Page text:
Taylor, 70, has argued that the Fed’s been too loose with monetary policy and too subject to the discretion of policy makers. He has supporters in the U.S. House of Representatives, where Republican lawmakers have pushed legislation requiring the Fed to follow the Taylor rule or something like it.
Taylor has, however, a rather hawkish reputation that might scare off a president who has described himself as “a low interest-rate” person.
Another candidate who favors a rules-based policy is Glenn Hubbard, dean of Columbia University’s business school and President George W. Bush’s chief economist from 2001 to 2003.
Hubbard, 58, played a key role in fashioning tax-cut packages that reduced rates on wages, dividends and capital gains. Though he has few ties to Trump, Hubbard did co-author a book on economic policy in 2010 with the president’s trade adviser, Peter Navarro.
Current Fed Governor Jerome Powell is seen as a long-shot, but not out of the running. The only Republican currently on the Board of Governors, Powell, 64, has a a solid reputation among lawmakers from both parties and has ably led the Fed’s regulatory efforts, albeit on a temporary basis, since Daniel Tarullo retired in April.
Before joining the Fed, Powell spent eight years at private equity firm Carlyle Group. He also served as a senior official at the U.S. Treasury under President George H. W. Bush.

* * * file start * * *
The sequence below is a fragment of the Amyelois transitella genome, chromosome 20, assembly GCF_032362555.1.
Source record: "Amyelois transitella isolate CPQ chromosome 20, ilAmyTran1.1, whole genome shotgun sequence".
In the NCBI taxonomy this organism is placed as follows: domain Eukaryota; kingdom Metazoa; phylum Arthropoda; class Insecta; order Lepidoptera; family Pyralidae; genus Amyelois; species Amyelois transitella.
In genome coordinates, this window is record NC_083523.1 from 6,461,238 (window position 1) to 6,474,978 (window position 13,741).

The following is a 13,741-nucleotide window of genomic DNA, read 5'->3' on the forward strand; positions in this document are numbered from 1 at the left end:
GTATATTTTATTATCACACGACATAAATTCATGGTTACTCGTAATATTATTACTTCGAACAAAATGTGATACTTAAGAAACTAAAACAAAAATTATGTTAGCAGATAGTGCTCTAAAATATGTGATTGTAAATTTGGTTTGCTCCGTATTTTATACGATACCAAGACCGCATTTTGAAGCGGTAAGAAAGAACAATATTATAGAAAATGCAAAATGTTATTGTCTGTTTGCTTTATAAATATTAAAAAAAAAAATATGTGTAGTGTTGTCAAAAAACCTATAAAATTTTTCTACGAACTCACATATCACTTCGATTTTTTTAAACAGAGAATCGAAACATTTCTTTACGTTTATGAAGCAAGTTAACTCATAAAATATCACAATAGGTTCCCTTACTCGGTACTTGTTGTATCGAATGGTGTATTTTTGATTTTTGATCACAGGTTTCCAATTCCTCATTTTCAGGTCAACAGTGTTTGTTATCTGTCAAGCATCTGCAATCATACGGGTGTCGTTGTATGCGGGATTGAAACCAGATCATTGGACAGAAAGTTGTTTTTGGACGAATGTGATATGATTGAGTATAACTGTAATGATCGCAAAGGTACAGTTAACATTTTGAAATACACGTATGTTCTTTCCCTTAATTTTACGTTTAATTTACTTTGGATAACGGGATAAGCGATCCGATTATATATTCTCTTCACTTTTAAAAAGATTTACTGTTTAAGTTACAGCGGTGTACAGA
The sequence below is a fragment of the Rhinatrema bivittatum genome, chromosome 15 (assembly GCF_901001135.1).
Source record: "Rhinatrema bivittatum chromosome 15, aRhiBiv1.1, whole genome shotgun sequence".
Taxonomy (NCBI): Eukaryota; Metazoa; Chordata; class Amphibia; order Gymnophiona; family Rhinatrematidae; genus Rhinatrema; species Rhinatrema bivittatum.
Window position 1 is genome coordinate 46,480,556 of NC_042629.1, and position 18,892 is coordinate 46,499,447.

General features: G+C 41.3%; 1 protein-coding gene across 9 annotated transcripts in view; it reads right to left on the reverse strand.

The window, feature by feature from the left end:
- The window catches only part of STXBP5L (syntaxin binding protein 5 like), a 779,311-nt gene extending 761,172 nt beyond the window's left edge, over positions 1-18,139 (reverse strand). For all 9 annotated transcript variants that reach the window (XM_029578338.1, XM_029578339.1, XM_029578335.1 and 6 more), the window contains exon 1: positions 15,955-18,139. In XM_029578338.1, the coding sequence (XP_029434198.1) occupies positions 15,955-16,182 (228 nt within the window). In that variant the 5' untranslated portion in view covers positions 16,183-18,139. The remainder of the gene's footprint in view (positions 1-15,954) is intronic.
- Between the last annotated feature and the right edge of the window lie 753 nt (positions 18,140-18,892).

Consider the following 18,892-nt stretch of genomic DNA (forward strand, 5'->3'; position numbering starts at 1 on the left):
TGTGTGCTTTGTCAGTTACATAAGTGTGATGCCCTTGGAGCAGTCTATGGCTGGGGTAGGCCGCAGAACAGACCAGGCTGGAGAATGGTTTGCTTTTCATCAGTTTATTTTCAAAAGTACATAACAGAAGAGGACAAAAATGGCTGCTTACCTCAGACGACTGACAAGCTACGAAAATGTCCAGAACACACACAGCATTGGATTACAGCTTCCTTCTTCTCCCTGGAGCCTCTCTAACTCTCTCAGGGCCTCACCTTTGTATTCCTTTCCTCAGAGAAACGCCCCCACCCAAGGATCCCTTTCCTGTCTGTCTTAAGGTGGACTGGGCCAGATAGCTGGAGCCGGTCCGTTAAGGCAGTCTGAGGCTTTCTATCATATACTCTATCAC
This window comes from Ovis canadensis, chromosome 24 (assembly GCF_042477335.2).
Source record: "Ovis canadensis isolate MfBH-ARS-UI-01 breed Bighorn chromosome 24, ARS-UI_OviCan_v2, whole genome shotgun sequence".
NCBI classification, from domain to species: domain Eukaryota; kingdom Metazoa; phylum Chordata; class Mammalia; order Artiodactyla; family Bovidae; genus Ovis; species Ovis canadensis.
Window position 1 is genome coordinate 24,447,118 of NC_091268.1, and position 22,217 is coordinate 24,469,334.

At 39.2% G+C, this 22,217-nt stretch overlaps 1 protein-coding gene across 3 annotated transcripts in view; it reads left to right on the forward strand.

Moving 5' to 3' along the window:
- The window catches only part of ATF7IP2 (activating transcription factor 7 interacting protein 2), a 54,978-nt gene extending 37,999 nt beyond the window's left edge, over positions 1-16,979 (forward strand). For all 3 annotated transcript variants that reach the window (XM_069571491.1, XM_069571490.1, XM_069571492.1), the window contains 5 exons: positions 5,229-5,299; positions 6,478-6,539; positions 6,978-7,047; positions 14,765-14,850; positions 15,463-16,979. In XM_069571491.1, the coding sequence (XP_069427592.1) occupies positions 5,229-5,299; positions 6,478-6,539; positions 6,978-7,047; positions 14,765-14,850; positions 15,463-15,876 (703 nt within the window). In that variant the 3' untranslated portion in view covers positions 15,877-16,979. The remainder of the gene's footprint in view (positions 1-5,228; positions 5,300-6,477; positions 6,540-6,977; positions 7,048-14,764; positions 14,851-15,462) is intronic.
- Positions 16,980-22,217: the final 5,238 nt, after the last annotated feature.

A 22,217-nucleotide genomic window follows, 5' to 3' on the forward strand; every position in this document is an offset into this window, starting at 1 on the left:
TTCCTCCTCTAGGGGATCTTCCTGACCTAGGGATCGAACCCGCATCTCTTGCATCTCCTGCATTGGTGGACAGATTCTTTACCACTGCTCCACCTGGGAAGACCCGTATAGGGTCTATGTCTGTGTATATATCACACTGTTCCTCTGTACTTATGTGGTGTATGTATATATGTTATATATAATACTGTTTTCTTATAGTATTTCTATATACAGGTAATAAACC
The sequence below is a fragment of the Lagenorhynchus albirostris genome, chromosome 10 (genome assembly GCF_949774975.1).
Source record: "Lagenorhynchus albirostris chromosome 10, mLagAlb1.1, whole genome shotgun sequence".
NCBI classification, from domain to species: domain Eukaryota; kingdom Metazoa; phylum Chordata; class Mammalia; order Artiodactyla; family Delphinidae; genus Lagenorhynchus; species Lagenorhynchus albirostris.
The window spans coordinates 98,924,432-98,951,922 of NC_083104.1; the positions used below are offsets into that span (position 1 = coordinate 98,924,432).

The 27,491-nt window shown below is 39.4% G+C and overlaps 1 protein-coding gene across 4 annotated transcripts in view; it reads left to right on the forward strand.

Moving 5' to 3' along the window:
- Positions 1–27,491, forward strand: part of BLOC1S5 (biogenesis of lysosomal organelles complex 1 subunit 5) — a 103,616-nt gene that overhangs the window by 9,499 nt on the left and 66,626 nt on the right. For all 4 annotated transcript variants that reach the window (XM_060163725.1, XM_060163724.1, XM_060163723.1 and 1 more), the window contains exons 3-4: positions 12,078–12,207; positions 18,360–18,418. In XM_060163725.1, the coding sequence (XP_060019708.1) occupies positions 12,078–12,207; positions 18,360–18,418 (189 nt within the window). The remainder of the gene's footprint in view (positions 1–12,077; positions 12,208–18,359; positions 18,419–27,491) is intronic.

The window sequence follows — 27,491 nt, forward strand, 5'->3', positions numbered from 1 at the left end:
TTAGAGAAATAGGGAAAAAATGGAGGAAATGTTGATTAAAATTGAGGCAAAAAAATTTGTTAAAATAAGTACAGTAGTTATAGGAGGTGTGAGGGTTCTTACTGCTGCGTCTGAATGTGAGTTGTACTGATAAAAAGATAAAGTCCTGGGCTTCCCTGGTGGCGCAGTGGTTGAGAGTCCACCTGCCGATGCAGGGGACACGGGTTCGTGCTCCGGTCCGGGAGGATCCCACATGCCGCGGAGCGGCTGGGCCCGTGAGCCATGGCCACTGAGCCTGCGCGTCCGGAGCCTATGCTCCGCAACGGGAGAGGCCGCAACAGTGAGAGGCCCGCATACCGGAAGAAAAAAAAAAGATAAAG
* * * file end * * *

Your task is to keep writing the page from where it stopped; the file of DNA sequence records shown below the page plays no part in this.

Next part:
It may be unwise to completely rule out Yellen. She has, after all, kept interest rates at or near record lows since taking the job in 2014. Trump might yet decide he prefers a dove. Still, Trump isn’t likely to decline the chance to appoint the world’s most powerful economic policy maker.
“This president is absolutely consistent in wanting his own people, and he considers these people working for him,” said Mark Spindel, a co-author of a book on the Fed titled “The Myth of Independence” that will be published in August by Princeton University Press.
After listening to Yellen’s testimony on Wednesday, Spindel added, “There is nothing in her answer to suggest she is eager to stay.”
Yellen or not, there’s one more reality to confront when guessing who might be Fed chair come February 2018: The person doing the appointing has been hard to predict and he’s not taking much advice from the usual constituencies who offer up names for top Fed jobs.
Some key Republicans on Capitol Hill pushed hard for FDIC Vice Chairman Thomas Hoenig to be the central bank’s vice chairman for supervision. Hoenig’s candidacy went nowhere. This week the White House announced Trump would nominate Randal Quarles, a senior Treasury official in the George W. Bush administration, for the post.
"It’s just so hard to know what direction he will take," Harvard University professor Kenneth Rogoff told a July 11 meeting of the National Economists Club in Washington, referring to Trump.
Rogoff said he’s worried the president may nominate someone who’ll go all-out for economic growth in the short run to boost Trump’s re-election chances, and undermine the credibility of the Fed in the process.
"I’m nervous we’ll get a gold bug or somebody like that," Rogoff said.
— With assistance by Craig Torres